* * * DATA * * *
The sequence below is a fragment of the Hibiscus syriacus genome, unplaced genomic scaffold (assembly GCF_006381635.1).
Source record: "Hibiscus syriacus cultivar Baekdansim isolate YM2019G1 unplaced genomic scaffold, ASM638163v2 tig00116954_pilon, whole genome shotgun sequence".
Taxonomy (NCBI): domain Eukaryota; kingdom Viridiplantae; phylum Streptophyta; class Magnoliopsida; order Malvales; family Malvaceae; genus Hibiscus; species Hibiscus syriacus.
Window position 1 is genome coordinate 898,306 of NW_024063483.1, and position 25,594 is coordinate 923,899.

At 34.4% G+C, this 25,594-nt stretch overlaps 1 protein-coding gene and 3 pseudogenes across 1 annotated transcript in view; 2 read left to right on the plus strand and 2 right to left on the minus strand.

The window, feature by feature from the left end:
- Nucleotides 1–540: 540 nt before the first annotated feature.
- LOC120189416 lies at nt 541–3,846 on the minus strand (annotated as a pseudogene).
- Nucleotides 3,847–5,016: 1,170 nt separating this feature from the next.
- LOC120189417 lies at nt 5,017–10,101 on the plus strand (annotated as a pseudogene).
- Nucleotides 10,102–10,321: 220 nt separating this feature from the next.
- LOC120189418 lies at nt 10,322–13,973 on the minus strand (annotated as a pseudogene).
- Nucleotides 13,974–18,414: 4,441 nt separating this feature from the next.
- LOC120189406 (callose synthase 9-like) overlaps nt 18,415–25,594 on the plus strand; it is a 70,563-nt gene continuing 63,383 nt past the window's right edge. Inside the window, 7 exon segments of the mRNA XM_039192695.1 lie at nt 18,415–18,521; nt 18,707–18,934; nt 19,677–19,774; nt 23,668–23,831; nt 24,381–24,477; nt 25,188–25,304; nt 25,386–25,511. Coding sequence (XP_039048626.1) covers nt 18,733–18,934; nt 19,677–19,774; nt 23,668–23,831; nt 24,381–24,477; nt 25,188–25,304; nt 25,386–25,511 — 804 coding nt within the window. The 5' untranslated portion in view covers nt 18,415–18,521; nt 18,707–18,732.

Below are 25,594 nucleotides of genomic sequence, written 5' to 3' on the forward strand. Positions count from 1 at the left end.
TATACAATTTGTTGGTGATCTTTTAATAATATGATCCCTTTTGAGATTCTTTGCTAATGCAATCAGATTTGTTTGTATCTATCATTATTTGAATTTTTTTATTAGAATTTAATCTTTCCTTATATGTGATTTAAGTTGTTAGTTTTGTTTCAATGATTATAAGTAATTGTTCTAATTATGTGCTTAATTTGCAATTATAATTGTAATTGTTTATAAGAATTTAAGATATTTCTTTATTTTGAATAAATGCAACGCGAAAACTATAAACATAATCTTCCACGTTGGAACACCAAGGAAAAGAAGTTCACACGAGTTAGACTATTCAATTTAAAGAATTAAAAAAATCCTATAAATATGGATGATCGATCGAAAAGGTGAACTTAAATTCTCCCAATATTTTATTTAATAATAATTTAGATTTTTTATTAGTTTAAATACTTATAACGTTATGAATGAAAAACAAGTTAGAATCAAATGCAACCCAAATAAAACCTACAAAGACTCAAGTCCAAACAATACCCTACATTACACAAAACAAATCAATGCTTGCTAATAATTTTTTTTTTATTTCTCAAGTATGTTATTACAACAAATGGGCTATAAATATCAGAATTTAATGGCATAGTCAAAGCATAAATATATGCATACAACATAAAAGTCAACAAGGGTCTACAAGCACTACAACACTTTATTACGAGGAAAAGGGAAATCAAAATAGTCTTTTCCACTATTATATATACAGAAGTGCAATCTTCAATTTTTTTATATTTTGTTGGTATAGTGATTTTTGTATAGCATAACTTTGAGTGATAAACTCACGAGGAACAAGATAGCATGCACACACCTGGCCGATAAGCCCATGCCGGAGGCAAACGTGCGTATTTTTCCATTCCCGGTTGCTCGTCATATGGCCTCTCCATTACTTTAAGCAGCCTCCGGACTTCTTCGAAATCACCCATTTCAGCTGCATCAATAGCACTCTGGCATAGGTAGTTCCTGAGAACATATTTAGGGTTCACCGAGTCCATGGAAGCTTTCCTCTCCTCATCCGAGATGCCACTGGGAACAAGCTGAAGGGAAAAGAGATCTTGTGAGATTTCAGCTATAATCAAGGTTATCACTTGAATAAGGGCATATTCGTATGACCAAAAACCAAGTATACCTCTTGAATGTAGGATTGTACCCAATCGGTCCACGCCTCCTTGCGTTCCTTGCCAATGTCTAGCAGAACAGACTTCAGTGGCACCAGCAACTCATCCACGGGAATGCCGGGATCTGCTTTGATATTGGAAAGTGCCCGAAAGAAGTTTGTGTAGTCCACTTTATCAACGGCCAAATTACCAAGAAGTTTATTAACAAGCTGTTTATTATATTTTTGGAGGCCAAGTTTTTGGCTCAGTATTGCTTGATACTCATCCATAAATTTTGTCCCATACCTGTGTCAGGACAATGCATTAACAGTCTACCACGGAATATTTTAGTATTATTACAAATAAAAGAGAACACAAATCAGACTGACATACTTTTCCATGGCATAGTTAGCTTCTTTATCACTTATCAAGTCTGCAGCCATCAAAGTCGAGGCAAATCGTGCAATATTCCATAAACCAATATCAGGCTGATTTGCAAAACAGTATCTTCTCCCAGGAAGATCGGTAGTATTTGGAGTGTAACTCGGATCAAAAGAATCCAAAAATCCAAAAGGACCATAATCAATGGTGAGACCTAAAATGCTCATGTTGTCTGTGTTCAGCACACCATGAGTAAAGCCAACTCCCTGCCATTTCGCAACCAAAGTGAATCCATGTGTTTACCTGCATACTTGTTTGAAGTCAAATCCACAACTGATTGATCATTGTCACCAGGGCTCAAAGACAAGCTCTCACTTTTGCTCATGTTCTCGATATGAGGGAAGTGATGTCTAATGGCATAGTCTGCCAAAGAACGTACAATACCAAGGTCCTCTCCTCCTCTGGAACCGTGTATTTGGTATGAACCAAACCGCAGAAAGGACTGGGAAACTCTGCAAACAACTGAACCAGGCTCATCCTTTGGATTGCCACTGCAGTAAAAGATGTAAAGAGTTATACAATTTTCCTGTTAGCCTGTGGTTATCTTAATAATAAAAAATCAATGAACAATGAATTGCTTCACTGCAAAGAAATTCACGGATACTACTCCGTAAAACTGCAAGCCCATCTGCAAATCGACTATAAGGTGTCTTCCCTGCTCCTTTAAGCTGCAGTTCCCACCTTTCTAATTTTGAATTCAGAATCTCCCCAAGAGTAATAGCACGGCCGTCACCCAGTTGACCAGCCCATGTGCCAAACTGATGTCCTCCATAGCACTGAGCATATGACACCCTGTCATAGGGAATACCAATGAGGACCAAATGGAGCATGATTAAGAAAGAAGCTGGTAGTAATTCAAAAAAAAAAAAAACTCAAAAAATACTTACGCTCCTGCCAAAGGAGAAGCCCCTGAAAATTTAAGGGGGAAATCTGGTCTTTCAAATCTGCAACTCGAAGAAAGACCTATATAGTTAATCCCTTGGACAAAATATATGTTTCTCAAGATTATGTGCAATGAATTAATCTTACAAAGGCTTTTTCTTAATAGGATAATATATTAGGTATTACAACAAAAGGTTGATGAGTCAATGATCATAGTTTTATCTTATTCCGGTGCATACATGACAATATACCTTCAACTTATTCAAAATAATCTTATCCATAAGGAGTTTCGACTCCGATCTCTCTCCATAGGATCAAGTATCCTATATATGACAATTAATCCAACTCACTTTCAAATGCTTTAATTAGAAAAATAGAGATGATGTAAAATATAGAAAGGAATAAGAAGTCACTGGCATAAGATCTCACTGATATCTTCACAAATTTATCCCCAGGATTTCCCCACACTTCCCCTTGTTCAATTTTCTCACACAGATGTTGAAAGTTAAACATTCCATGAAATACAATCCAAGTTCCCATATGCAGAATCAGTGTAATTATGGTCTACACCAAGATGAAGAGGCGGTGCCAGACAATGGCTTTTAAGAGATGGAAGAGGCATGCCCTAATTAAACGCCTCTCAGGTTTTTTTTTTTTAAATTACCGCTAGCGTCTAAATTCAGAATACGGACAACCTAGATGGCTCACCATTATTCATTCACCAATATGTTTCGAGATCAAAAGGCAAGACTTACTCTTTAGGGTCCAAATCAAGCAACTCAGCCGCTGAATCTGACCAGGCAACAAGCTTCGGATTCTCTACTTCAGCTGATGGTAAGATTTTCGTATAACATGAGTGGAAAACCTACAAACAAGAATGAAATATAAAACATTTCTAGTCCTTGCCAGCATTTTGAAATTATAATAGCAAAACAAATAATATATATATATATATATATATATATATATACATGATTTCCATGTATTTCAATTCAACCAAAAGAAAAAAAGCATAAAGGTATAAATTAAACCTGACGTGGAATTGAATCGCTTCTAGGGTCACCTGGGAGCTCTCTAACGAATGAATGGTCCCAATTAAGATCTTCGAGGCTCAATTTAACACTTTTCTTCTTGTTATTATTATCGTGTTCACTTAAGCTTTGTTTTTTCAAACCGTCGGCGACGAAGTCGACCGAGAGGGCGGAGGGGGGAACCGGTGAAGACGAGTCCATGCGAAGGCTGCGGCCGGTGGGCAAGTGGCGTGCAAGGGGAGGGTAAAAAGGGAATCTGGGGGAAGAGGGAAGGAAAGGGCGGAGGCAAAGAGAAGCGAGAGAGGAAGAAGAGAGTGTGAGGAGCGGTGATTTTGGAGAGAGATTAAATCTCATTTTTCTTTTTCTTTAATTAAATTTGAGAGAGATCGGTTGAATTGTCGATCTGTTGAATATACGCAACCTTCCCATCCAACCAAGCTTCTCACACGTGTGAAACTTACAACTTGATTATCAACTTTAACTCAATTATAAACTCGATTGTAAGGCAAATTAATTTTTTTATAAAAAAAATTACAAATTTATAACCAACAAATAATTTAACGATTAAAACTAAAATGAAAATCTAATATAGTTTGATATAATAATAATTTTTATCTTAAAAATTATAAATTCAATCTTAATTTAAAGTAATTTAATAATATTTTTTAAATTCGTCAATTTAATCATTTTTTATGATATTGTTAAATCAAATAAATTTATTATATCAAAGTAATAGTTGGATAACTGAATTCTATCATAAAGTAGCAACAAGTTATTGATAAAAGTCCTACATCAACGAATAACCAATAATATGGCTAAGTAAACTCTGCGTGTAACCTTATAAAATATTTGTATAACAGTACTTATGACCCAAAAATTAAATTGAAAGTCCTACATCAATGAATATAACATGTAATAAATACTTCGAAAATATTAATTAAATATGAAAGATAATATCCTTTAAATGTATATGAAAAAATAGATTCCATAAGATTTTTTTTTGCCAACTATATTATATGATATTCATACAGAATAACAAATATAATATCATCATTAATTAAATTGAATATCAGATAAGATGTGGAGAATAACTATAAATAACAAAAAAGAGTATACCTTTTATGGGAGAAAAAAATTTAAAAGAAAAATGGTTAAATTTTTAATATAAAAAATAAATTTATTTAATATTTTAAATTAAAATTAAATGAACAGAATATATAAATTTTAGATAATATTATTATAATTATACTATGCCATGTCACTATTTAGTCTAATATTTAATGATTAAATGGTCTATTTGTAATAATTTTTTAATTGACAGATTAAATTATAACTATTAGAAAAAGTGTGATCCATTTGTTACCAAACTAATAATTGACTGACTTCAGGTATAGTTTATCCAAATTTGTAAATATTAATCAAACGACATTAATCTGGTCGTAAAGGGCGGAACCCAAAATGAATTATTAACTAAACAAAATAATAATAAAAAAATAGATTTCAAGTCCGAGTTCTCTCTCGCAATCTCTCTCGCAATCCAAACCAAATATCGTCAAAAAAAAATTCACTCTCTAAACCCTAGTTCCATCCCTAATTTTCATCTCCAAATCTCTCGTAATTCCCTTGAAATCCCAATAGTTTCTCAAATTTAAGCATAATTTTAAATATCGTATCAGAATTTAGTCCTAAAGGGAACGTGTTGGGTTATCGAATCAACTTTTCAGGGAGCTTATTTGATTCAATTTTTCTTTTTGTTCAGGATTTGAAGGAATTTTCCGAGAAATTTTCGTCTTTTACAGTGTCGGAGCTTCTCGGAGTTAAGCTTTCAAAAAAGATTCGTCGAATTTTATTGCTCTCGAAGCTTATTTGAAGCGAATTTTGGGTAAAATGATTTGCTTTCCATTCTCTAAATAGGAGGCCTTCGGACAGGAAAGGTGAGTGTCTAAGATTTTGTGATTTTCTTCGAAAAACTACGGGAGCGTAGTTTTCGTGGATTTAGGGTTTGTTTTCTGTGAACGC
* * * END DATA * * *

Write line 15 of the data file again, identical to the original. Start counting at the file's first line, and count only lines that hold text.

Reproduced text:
Below are 25,594 nucleotides of genomic sequence, written 5' to 3' on the forward strand. Positions count from 1 at the left end.